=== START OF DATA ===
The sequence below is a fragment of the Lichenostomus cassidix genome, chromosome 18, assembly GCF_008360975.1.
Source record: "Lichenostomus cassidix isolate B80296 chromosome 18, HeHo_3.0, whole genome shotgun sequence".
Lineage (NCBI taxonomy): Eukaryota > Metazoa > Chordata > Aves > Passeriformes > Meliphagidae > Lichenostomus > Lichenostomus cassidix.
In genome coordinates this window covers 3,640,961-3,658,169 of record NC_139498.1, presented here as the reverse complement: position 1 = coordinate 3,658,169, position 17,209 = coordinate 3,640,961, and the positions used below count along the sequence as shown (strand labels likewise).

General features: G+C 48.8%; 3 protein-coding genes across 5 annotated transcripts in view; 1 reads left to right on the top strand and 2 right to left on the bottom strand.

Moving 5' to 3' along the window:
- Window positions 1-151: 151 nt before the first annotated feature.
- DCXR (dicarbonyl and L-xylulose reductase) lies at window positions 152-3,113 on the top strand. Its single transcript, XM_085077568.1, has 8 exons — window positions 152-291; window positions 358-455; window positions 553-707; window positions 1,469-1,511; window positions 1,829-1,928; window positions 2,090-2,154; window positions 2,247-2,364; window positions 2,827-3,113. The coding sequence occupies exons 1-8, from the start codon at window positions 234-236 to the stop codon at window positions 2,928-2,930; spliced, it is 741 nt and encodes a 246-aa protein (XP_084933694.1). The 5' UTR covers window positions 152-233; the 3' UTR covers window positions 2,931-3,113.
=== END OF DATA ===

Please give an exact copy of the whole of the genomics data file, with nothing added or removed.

The sequence below is a fragment of the Lichenostomus cassidix genome, chromosome 18, assembly GCF_008360975.1.
Source record: "Lichenostomus cassidix isolate B80296 chromosome 18, HeHo_3.0, whole genome shotgun sequence".
Lineage (NCBI taxonomy): Eukaryota > Metazoa > Chordata > Aves > Passeriformes > Meliphagidae > Lichenostomus > Lichenostomus cassidix.
In genome coordinates this window covers 3,640,961-3,658,169 of record NC_139498.1, presented here as the reverse complement: position 1 = coordinate 3,658,169, position 17,209 = coordinate 3,640,961, and the positions used below count along the sequence as shown (strand labels likewise).

General features: G+C 48.8%; 3 protein-coding genes across 5 annotated transcripts in view; 1 reads left to right on the top strand and 2 right to left on the bottom strand.

Moving 5' to 3' along the window:
- Window positions 1-151: 151 nt before the first annotated feature.
- DCXR (dicarbonyl and L-xylulose reductase) lies at window positions 152-3,113 on the top strand. Its single transcript, XM_085077568.1, has 8 exons — window positions 152-291; window positions 358-455; window positions 553-707; window positions 1,469-1,511; window positions 1,829-1,928; window positions 2,090-2,154; window positions 2,247-2,364; window positions 2,827-3,113. The coding sequence occupies exons 1-8, from the start codon at window positions 234-236 to the stop codon at window positions 2,928-2,930; spliced, it is 741 nt and encodes a 246-aa protein (XP_084933694.1). The 5' UTR covers window positions 152-233; the 3' UTR covers window positions 2,931-3,113.